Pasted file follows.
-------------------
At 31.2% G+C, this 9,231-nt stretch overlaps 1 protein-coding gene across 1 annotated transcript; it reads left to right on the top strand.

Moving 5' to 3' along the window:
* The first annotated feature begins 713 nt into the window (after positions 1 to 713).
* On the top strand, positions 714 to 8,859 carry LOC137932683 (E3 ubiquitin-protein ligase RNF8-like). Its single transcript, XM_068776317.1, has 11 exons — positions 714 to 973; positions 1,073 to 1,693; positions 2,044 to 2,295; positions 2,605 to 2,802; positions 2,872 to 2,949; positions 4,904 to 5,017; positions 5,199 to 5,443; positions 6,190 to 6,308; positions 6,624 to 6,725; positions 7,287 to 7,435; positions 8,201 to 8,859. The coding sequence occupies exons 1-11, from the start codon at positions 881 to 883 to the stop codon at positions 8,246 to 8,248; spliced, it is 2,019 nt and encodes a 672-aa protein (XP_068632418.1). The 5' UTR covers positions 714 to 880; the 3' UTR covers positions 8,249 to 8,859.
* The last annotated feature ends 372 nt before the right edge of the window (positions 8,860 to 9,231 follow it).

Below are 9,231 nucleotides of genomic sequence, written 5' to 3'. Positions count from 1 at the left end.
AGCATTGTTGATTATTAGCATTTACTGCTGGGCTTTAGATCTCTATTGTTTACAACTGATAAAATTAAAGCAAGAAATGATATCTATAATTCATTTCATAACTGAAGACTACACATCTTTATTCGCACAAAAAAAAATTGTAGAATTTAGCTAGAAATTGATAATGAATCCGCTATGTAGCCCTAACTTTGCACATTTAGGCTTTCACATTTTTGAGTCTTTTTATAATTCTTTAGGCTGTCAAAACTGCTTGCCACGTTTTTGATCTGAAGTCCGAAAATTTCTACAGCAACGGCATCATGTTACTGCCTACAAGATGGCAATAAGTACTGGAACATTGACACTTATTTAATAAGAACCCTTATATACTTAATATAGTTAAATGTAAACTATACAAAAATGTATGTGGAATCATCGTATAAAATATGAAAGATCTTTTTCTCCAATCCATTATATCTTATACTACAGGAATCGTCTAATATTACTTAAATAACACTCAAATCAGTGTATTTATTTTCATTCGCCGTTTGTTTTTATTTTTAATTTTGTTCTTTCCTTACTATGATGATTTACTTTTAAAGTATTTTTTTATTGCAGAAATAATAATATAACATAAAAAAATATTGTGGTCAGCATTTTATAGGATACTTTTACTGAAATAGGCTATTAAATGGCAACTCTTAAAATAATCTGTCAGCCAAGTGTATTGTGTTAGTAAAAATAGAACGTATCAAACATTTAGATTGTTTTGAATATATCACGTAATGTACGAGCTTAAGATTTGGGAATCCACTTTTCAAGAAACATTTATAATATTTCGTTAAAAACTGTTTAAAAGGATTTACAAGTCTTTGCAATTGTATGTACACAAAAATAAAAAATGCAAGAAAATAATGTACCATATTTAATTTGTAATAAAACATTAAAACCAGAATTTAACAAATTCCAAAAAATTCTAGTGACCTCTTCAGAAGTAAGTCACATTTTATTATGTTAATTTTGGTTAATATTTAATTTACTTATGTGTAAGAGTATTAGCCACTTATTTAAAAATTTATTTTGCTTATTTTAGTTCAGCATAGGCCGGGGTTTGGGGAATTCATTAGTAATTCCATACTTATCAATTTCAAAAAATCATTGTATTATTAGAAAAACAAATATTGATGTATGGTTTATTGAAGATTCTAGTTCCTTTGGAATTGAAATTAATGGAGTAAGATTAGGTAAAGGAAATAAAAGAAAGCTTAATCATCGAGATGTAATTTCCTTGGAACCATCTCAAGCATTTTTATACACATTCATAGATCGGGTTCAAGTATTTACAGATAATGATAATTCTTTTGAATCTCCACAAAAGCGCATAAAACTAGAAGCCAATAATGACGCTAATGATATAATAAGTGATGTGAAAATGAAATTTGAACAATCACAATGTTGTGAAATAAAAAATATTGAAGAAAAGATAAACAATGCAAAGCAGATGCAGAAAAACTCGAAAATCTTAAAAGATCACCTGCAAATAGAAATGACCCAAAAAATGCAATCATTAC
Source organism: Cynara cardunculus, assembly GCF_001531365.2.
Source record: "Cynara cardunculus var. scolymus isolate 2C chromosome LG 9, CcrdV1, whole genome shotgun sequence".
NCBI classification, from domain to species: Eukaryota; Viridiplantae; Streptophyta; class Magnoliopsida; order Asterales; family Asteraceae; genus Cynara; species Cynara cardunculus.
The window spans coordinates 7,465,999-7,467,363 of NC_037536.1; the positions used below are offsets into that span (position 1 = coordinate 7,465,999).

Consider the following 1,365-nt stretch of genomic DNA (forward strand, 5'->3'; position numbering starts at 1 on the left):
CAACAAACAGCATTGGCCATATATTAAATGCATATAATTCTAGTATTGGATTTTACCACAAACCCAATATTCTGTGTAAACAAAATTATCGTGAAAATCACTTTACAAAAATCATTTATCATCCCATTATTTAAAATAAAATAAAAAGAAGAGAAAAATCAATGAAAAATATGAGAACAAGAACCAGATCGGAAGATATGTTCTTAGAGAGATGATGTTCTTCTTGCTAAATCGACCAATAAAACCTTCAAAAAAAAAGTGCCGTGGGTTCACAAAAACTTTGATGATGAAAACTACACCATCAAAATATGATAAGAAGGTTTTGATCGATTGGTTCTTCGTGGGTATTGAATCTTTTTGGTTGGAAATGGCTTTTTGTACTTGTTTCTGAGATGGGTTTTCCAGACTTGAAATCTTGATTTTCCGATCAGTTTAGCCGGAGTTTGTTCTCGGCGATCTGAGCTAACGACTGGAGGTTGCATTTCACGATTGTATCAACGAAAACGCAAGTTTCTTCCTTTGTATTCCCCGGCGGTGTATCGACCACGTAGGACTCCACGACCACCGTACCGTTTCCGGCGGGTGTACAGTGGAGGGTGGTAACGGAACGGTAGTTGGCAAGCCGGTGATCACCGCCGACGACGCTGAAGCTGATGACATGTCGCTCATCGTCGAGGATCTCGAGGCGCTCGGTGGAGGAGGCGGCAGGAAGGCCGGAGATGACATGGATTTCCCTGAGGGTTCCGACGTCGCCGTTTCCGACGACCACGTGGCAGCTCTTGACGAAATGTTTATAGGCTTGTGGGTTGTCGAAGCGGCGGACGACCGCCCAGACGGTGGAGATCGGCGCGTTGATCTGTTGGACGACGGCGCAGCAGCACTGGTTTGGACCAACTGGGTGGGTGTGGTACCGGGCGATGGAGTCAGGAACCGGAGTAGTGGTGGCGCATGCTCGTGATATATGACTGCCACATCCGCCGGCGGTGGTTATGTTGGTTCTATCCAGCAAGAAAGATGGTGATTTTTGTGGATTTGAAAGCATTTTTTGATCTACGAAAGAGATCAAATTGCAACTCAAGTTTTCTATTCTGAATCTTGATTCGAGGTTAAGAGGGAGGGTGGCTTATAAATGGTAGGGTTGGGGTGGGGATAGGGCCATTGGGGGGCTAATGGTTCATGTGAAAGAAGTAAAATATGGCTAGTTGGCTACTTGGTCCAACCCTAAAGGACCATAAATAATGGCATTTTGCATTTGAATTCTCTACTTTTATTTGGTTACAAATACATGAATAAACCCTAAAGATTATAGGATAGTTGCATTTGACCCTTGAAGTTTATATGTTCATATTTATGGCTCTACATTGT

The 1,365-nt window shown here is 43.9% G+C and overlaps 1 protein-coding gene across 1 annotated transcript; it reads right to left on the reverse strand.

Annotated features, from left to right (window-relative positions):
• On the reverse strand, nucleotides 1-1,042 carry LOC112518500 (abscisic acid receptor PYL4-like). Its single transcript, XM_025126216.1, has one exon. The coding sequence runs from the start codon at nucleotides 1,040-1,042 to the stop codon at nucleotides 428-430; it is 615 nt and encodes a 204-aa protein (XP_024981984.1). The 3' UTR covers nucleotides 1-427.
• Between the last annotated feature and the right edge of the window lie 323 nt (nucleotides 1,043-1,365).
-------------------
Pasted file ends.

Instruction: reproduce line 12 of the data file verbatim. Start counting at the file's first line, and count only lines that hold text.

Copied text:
Consider the following 1,365-nt stretch of genomic DNA (forward strand, 5'->3'; position numbering starts at 1 on the left):